If you’re planning to vote between now and Nov. 3, you probably know that Trump vs. Biden will be at the top of the ballot. But voters in Pennsylvania will also be picking who will hold certain statewide offices as well as who will represent them in D.C. and Harrisburg. Remembering who those candidates are can be tough. So my colleagues built a tool that allows you to save or “bookmark” names of the candidates who interest you and send them to yourself in an email so that you can have it handy when it comes time to cast your ballot. You can check it out here or read on to learn more.
The presidential election isn’t the only thing on your ballot this year. In Pennsylvania, you’ll have the opportunity to choose representatives in Congress, state reps, and statewide officers, too. Your ballot will, of course, look different depending on where you live. So, to help you keep track of it all, we built a tool that allows you to take a look at the candidates who will be on your ballot and helps you keep track of the candidates who interest you.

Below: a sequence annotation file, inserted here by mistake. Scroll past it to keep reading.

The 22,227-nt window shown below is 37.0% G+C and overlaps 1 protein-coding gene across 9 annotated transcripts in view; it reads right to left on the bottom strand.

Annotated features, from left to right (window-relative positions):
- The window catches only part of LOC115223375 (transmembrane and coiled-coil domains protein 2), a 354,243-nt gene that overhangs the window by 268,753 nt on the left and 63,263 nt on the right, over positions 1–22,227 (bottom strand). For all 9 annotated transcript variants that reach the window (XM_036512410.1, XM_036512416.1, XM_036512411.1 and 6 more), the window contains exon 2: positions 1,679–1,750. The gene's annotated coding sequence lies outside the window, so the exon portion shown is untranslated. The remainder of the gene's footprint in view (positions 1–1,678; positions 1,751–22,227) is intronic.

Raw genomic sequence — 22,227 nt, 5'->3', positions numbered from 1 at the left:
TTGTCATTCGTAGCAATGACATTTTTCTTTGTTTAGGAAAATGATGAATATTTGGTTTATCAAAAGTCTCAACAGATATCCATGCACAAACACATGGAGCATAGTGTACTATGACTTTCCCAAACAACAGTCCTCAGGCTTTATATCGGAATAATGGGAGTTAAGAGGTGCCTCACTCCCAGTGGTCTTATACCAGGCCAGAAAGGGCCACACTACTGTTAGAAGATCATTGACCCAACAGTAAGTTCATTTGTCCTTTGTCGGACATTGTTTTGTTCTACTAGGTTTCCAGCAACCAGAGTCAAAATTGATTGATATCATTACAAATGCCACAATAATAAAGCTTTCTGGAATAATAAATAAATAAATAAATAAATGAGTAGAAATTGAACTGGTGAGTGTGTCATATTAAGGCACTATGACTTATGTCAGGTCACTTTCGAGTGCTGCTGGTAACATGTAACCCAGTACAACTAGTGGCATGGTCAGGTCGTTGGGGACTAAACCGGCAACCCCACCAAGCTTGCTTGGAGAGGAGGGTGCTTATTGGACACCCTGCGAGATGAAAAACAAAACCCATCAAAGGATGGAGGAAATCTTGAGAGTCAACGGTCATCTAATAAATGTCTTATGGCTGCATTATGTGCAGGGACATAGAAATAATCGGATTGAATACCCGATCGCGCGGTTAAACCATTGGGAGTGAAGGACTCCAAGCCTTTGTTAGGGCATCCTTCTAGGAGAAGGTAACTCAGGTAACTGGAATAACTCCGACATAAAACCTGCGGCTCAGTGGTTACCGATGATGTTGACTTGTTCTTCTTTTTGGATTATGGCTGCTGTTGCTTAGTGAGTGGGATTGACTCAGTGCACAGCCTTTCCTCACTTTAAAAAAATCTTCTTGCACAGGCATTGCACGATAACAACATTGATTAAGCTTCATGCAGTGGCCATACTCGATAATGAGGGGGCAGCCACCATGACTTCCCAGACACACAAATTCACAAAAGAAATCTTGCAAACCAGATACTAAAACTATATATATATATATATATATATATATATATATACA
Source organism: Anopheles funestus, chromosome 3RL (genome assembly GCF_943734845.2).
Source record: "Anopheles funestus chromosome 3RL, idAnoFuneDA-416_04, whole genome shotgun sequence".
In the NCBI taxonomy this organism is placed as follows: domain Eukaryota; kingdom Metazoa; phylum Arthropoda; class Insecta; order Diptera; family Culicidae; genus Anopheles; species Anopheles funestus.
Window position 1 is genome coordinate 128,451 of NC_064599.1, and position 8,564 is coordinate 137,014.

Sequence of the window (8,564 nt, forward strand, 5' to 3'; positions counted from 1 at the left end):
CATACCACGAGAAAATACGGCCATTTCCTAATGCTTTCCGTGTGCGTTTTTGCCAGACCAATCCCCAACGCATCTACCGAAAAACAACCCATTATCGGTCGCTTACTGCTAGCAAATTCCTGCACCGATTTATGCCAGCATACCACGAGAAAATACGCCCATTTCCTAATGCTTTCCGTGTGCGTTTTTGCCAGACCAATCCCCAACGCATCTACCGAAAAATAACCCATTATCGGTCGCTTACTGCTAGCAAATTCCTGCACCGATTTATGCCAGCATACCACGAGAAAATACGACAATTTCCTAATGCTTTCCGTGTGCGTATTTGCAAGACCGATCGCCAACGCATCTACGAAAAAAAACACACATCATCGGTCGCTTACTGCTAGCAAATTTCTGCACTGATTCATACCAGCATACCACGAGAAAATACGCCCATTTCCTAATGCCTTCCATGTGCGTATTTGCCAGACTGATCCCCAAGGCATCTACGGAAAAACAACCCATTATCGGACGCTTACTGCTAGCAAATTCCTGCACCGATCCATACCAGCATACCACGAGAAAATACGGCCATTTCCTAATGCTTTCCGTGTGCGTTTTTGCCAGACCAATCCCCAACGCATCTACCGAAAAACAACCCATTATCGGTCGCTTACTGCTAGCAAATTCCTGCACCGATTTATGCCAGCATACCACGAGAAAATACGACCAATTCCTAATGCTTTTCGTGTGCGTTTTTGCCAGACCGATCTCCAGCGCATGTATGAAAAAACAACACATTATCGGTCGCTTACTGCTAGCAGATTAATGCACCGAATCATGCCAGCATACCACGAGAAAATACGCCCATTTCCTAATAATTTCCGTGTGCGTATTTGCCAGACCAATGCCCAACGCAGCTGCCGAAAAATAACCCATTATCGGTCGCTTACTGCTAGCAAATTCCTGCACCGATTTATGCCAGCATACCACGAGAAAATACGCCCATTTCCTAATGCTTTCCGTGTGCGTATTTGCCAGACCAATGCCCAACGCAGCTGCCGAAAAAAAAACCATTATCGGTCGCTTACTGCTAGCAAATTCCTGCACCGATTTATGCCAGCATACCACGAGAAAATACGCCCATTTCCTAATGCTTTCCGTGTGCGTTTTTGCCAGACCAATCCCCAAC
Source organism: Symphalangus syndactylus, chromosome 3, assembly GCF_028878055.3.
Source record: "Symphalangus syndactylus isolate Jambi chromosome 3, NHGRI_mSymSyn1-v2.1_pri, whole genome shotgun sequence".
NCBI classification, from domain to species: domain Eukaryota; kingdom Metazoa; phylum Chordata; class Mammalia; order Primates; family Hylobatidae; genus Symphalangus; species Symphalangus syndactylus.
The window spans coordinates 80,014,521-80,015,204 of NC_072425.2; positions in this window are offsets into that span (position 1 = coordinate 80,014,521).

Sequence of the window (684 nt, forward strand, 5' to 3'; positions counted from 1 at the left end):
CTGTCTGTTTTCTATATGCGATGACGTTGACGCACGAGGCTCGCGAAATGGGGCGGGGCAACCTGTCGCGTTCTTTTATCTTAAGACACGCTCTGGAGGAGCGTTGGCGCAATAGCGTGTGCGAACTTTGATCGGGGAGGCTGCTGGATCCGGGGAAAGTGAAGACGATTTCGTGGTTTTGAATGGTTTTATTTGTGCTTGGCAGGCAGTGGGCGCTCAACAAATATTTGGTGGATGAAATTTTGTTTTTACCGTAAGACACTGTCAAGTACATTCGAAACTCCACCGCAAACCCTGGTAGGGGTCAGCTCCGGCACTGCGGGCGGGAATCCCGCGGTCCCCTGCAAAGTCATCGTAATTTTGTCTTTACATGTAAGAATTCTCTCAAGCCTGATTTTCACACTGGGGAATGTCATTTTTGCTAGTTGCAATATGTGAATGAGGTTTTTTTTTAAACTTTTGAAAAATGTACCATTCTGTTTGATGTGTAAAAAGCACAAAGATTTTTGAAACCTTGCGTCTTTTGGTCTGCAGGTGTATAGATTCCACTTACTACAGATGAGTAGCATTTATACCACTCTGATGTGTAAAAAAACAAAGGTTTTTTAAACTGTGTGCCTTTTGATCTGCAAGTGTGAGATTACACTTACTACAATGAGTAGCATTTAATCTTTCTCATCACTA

The damning report by law firm Cozen O’Connor on sexual abuse at Philadelphia’s Curtis Institute of Music shows how recently the school failed to address claims made by violinist Lara St. John. The report reveals that even as recently as 2019, Curtis failed to “respond to St. John in a meaningful way to her accounts" of what happened to her in 1986 as a 14-year-old student, my colleague Peter Dobrin reports.
OK, I know this is the second sunrise shot in a row ... but can you really blame me? Thanks for sharing this, @behtany.
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“Every election carries critical implications for mental health policy, access to mental health care, and social supports for those who struggle with a mental health condition. Mental health is something that affects everyone, particularly during the current climate of financial uncertainty, pandemic-related anxiety, widespread grief and loss, and social isolation.” — writes Kate Fox, a mental health advocate and doctoral student at Drexel, about why it’s important to research mental health issues when voting for candidates this election.